BOSTON -- The Swaine Singers, a gospel-style singing group, kicked off the opening session of the Mortgage Bankers Association's annual convention with a high-energy performance of spiritual and patriotic songs. Their theme song, "Love Lift Us Up Where We Belong," could well have served as a theme for the convention.
Stephen B. Ashley, the outgoing president, followed with an impassioned defense of his tenure and especially the fair-lending agreement with the Department of Housing and Urban DevelOpment that he forged in his last weeks on the job.
"This extraordinary year has taught us how to live as an industry. We've learned the truth about what people think about us," he said. "We have the talent, the integrity, the business savvy, and the energy to respond, to do the right thing even if it is uncomfortable and bears a cost."
The usually mild-mannered Mr. Ashley thundered that there were three things that the HUD agreement definitely is not. He said it is not a new set of regulations, it is not an attempt by the MBA or HUD to prescribe individual comparties' contracts, and it is not a guarantee that "we will ward off future risk of regulatory action."
And closing the loop, he emphasized the three things the HUD agreement was: Voluntary, a menu of best practices from which lenders could choose some or all; and an affirmation that mortgage bankers can set their own standards for fair lending.
Mr. Ashley also praised the MBA's board of directors, saying it took "courage" to approve the fair-lending agreement with HUD. Other banking groups, and some MBA members, have opposed the pact as inviting an additional regulatory burden.
Henry Cisneros, secretary of the Department of Housing and Urban Development, also spoke at the MBA gathering, urging mortgage banks to develop their own agreements with HUD.
HUD officials were available throughout the conference to initiate contact with mortgage banks wanting to negotiate their own agreements.
Earlier, Warren Lasko, executive vice president, also offered some words of encouragement and uplift to the attendees. "Mortgage originations will be about $4 trillion for the rest of this century, and we will account for more than half of them," he said. "And at the same time, we will see mortgages climb to $6.5 billion outstanding and we will service half of them."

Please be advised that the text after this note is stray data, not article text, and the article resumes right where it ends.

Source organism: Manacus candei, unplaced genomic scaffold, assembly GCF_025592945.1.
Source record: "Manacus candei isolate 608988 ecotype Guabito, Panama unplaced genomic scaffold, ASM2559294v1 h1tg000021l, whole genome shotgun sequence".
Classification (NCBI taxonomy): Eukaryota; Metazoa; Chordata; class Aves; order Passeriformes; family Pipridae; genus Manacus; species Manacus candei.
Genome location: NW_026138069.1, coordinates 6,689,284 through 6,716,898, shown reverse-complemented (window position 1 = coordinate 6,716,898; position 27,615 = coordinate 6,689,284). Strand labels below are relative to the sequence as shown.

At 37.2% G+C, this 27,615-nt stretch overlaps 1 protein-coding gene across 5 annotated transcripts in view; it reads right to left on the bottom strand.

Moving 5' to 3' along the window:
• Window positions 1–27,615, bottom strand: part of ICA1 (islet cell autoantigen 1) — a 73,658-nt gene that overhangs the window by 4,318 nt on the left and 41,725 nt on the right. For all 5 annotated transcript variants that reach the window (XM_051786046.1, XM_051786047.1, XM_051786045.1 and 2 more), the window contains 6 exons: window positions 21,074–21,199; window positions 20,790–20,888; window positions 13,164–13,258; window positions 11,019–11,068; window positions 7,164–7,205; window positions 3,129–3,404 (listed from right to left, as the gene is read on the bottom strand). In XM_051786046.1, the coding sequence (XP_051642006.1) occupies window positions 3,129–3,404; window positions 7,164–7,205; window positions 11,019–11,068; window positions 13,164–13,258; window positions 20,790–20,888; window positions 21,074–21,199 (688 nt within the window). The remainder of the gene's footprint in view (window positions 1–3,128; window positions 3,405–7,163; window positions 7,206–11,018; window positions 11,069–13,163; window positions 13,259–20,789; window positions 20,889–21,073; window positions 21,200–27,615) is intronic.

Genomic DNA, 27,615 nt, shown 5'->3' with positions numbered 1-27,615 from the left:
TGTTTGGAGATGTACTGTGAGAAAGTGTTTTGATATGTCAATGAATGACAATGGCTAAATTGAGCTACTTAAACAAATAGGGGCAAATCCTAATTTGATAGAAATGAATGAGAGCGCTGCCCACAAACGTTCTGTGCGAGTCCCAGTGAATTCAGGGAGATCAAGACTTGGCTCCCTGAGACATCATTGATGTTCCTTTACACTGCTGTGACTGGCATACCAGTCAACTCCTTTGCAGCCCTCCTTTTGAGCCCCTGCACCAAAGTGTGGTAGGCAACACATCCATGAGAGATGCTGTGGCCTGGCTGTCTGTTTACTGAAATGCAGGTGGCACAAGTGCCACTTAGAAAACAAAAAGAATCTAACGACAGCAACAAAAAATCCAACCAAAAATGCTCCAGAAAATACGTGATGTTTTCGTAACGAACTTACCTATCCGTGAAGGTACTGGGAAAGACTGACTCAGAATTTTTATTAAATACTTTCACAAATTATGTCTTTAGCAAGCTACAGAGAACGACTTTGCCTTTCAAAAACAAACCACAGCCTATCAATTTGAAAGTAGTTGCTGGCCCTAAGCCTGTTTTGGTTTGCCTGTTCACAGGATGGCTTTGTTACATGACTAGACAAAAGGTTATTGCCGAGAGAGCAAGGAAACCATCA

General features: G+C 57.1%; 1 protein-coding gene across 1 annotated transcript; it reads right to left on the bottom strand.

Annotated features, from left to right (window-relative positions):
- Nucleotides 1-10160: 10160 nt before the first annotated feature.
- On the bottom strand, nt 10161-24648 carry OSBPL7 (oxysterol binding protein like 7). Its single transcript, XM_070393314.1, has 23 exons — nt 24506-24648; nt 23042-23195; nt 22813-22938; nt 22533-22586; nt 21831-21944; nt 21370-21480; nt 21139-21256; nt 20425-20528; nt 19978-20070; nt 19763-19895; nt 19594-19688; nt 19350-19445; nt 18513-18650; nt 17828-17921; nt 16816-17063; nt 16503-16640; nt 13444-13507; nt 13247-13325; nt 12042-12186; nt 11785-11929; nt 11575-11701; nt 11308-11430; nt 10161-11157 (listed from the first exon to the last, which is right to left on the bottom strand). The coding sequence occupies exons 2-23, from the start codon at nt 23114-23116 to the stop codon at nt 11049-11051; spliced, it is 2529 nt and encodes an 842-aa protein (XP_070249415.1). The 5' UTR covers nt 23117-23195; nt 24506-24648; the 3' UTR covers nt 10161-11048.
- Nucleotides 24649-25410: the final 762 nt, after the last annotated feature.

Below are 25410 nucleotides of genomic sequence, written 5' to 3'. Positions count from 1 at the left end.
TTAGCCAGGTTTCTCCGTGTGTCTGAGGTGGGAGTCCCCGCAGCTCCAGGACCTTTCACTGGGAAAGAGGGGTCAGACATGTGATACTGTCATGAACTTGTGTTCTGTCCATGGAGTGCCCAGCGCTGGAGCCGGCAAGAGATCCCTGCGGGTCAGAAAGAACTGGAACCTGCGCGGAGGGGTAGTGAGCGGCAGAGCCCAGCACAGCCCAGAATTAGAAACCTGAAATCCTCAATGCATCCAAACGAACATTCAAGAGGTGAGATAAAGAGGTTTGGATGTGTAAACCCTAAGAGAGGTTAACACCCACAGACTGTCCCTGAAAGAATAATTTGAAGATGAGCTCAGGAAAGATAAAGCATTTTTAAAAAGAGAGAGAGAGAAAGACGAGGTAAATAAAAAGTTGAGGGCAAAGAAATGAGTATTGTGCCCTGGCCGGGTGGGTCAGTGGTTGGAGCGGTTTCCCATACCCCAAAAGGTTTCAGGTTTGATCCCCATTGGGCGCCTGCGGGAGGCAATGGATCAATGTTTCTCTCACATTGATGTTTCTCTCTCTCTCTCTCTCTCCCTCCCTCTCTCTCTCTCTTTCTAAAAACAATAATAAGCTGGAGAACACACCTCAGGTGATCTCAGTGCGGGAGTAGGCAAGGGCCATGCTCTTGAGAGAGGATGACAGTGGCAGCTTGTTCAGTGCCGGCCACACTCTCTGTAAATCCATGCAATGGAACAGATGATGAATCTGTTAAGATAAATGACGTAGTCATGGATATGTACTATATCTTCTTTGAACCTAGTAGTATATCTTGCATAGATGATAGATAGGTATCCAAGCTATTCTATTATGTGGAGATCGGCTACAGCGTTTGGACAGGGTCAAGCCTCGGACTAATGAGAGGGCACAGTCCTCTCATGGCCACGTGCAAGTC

The new MBA president, Joe Pickett, said the group's research had found considerable misunderstanding of the mortgage process and that some of it resulted in attitudes that the process is biased. He announced that the MBA would be launching a major media campaign to "demystify the mortgage process."
Some of the principal myths, he said, were that large down payments were needed, that minor credit blemishes would result in rejection of applications, the perception that owning always costs more than renting, and the idea that people under 35 didn't stand a chance of getting a loan.
Mr. Pickett also said the campaign would increase public awareness of special low-cost programs for first-time homebuyers.
Lending for multifamily housing will also be on Mr. Pickett's program. "Despite years of effort, and a great deal of progress, the commercial and multifamily secondary mortgage market has yet to develop to the degree we would like to see," he said.
Educating investors such as pension funds about the role of mortgage bankers in originating and servicing such loans will be part of the effort, he added.